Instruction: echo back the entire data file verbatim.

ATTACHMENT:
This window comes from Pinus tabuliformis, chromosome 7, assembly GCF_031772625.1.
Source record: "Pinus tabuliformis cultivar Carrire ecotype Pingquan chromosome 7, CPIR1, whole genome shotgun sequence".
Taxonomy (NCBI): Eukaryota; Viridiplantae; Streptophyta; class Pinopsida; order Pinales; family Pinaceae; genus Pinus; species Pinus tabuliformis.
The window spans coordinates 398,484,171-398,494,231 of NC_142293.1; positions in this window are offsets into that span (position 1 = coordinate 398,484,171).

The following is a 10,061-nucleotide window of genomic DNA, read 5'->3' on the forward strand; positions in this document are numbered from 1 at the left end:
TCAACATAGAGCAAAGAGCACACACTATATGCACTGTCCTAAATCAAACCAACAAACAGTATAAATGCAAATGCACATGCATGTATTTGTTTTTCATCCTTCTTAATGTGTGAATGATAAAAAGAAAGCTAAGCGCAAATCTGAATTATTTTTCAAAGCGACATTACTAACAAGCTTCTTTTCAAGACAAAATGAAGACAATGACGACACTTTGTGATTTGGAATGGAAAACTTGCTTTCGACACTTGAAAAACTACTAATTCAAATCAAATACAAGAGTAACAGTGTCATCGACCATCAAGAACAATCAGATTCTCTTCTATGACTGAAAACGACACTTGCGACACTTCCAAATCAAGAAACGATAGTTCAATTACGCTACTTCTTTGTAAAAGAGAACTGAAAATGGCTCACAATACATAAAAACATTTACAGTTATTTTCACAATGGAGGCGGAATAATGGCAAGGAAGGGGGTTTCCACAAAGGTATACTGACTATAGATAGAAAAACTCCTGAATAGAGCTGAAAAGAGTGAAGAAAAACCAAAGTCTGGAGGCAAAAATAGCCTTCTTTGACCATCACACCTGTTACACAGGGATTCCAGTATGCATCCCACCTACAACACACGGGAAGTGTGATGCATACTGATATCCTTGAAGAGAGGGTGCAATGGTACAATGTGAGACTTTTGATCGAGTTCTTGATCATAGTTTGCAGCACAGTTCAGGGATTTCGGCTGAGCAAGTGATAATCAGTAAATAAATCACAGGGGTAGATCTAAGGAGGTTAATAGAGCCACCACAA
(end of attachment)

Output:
This window comes from Pinus tabuliformis, chromosome 7, assembly GCF_031772625.1.
Source record: "Pinus tabuliformis cultivar Carrire ecotype Pingquan chromosome 7, CPIR1, whole genome shotgun sequence".
Taxonomy (NCBI): Eukaryota; Viridiplantae; Streptophyta; class Pinopsida; order Pinales; family Pinaceae; genus Pinus; species Pinus tabuliformis.
The window spans coordinates 398,484,171-398,494,231 of NC_142293.1; positions in this window are offsets into that span (position 1 = coordinate 398,484,171).

The following is a 10,061-nucleotide window of genomic DNA, read 5'->3' on the forward strand; positions in this document are numbered from 1 at the left end:
TCAACATAGAGCAAAGAGCACACACTATATGCACTGTCCTAAATCAAACCAACAAACAGTATAAATGCAAATGCACATGCATGTATTTGTTTTTCATCCTTCTTAATGTGTGAATGATAAAAAGAAAGCTAAGCGCAAATCTGAATTATTTTTCAAAGCGACATTACTAACAAGCTTCTTTTCAAGACAAAATGAAGACAATGACGACACTTTGTGATTTGGAATGGAAAACTTGCTTTCGACACTTGAAAAACTACTAATTCAAATCAAATACAAGAGTAACAGTGTCATCGACCATCAAGAACAATCAGATTCTCTTCTATGACTGAAAACGACACTTGCGACACTTCCAAATCAAGAAACGATAGTTCAATTACGCTACTTCTTTGTAAAAGAGAACTGAAAATGGCTCACAATACATAAAAACATTTACAGTTATTTTCACAATGGAGGCGGAATAATGGCAAGGAAGGGGGTTTCCACAAAGGTATACTGACTATAGATAGAAAAACTCCTGAATAGAGCTGAAAAGAGTGAAGAAAAACCAAAGTCTGGAGGCAAAAATAGCCTTCTTTGACCATCACACCTGTTACACAGGGATTCCAGTATGCATCCCACCTACAACACACGGGAAGTGTGATGCATACTGATATCCTTGAAGAGAGGGTGCAATGGTACAATGTGAGACTTTTGATCGAGTTCTTGATCATAGTTTGCAGCACAGTTCAGGGATTTCGGCTGAGCAAGTGATAATCAGTAAATAAATCACAGGGGTAGATCTAAGGAGGTTAATAGAGCCACCACAA